U.S. Farm Equipment Exports Decline, but at Slower Pace

AEM reports that exports of U.S.-made agricultural equipment declined in the first quarter 8%; however, this was a lower decline than those of the previous two quarters.

Association of Equipment Manufacturers (AEM)
AEM AG Exports Q1 2016 574efd2140226

Exports of U.S.-made agricultural equipment for first quarter 2016 dropped 8% overall compared to first quarter 2015, for a total $1.7 billion shipped to global markets. 

Europe and Central America each recorded double-digit gains, with double-digit declines from the other world regions, led by Africa and South America, according to the Association of Equipment Manufacturers (AEM), citing U.S. Department of Commerce data it uses in global market reports for members.

AEM is the North American-based international business group representing the off-road equipment manufacturing industry.

Exports by World Region

First quarter 2016 U.S. agricultural equipment exports by major world regions compared to first quarter 2015:

  • Europe gained 21% for a total $495 million
  • Canada dropped 20%, for a total $468 million
  • Central America gained 11%, for a total $304 million
  • Asia fell 21%, for a total $141 million
  • South America dropped 30%, for a total $132 million 
  • Australia/Oceania fell 27% for a total $88 million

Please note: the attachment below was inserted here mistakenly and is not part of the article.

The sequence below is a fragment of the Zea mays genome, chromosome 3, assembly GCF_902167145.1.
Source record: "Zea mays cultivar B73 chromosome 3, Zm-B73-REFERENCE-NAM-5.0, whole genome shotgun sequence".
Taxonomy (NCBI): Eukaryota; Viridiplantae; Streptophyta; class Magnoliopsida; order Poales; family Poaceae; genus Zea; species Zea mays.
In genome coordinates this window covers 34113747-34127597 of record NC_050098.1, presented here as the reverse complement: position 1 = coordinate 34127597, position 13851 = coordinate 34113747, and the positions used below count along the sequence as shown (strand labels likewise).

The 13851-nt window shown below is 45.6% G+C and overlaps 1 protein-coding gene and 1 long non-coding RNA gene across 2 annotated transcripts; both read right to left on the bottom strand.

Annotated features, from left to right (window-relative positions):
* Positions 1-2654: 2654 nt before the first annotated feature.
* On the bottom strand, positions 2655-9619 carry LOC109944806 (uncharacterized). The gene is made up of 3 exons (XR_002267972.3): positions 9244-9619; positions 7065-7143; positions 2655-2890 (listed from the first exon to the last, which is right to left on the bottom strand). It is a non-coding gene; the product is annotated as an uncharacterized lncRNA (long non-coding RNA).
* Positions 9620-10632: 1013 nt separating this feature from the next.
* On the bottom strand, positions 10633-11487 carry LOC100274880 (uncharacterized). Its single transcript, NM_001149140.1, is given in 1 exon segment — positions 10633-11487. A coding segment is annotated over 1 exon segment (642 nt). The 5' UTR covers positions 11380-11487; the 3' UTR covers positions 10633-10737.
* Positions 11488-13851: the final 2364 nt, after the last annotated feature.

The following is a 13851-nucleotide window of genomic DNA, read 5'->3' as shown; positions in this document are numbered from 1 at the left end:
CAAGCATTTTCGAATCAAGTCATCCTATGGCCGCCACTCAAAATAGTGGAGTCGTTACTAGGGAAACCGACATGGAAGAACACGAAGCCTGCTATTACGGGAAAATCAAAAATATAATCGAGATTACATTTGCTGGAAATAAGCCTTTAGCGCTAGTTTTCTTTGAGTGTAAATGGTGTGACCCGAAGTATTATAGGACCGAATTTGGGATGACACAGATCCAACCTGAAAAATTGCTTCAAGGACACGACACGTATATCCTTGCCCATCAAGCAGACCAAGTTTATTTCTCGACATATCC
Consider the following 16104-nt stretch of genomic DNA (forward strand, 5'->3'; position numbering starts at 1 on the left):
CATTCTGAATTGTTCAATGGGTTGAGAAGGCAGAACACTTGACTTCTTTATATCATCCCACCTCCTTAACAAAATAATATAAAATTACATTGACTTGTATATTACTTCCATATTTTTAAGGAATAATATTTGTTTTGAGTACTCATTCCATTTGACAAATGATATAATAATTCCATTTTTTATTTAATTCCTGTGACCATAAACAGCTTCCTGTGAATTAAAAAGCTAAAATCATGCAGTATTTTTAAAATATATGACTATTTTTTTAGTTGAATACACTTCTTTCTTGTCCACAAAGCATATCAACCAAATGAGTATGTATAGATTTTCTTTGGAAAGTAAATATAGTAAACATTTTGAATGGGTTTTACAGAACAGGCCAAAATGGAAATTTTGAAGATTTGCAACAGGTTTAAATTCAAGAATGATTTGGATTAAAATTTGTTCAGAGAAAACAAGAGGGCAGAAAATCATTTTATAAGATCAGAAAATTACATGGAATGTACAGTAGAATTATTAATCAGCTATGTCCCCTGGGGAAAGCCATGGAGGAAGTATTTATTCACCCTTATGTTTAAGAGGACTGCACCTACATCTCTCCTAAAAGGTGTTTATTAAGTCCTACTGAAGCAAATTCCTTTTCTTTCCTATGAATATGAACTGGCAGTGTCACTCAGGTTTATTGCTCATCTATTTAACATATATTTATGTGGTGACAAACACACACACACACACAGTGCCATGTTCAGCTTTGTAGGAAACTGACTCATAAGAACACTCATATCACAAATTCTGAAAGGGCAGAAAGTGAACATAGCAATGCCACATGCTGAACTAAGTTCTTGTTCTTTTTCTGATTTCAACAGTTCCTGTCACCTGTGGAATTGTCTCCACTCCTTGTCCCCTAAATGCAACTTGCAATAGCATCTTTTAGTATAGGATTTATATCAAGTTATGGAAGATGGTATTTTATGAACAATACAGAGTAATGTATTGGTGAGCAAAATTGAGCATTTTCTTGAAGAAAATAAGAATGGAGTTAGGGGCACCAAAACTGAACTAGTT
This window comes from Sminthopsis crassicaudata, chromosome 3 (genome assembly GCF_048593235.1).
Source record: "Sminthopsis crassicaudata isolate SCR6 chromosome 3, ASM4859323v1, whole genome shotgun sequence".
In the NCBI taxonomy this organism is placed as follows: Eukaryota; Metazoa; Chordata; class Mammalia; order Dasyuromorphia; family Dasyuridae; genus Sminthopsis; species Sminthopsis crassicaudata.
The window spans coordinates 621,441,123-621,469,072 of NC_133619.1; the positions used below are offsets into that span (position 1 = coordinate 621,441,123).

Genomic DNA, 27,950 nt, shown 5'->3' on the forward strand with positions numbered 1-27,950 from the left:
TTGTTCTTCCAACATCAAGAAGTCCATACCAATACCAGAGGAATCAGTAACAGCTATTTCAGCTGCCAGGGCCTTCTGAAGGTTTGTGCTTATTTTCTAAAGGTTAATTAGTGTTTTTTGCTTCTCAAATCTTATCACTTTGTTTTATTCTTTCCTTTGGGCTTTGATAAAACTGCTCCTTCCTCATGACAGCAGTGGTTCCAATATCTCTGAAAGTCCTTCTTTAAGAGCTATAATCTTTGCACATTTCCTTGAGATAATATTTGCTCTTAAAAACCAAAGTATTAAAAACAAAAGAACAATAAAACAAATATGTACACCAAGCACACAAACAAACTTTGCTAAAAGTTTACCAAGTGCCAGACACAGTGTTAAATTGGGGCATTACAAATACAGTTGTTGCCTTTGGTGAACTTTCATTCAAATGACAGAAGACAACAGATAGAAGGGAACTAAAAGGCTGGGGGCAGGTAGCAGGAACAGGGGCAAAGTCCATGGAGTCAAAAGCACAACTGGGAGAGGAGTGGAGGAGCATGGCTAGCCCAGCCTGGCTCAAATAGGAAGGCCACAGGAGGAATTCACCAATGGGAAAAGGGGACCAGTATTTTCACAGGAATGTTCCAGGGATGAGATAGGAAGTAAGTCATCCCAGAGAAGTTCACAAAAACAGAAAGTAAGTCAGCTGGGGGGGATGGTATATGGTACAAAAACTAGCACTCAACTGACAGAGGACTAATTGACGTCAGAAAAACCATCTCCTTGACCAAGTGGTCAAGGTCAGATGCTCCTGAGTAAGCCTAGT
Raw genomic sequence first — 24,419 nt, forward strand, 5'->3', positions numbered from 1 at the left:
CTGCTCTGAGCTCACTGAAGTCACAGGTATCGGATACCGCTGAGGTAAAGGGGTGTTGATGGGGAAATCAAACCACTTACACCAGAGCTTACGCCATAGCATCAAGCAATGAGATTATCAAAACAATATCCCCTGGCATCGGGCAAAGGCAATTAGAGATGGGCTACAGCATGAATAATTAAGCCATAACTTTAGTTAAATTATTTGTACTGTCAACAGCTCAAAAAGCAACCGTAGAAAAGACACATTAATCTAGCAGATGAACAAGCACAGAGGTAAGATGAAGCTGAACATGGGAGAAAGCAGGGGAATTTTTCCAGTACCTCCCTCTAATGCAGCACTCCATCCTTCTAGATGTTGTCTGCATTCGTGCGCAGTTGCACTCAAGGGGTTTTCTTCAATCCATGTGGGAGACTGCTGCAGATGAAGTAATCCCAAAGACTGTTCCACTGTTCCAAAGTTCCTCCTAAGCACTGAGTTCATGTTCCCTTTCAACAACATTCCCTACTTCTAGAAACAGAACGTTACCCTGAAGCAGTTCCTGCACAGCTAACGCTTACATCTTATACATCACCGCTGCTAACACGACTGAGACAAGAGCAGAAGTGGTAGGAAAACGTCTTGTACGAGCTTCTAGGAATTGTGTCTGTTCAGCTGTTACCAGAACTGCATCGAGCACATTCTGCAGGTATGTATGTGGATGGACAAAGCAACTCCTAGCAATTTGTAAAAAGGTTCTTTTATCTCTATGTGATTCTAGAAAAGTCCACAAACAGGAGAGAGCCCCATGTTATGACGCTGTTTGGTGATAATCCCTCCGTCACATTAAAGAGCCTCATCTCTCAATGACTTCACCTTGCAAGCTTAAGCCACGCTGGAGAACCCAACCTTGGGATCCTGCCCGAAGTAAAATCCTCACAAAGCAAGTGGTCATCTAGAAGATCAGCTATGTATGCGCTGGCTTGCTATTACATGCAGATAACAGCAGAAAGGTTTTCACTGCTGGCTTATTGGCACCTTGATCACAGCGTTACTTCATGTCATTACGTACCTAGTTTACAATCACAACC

• Africa decreased 32%, for a total $46 million

AEM Market Analysis Overview

AEM’s Benjamin Duyck, Director of Market Intelligence, provides some insights:

While U.S. ag equipment exports to the world continue to decline, this quarter’s year-over-year decline of 8% was lower than last quarter’s 16.7% decline and 2015 third-quarter decline of 29%. Declines continued to be expected as global market drivers responsible for the ag downturn, such as low commodity prices and the larger global malaise, remained in place. Aside from specific industry-related issues, international trade overall is slowing down. On a macro-economic scale, the Baltic Dry Index, which tracks the price of moving major raw materials by sea, fell to an all-time low in March. A strong U.S. dollar also continues to hamper our nation’s global competitiveness.

According to the results of the recent Agrievolution Business Barometer, the global recovery for our industry is not expected to be in sight for at least six months. While the sector seems to have stabilized, it is at a low level. While the survey indicated that East Asia and Africa are leading the future expectations, our recent data shows that for the United States, Central America remains an important market. While in the Barometer survey, there was also a reduction in optimism coming from Europe, U.S. exports did increase. Exports of harvesting equipment, and in particular combines, as well as exports of tractors and parts drove the growth in exports to Germany. Export growth in new tractors was the main driver for trade with France.

Exports by Top 10 Countries

The top countries buying the most U.S.-made agricultural machinery during first quarter 2016 (by dollar volume) were:

  1. Canada - $468 million, down 20% 
  2. Mexico - $276 million, up 14%
  3. Australia - $79 million, down 27%
  4. Germany - $73 million, up 11%
  5. France - $63 million, up 37%
  6. Brazil - $50 million, down 19%
  7. Ukraine - $49 million, up 161%
  8. China - $49 million, down 36%
  9. Russia - $39 million, up 48%
  10. United Kingdom - $37 million, down 13% 

 

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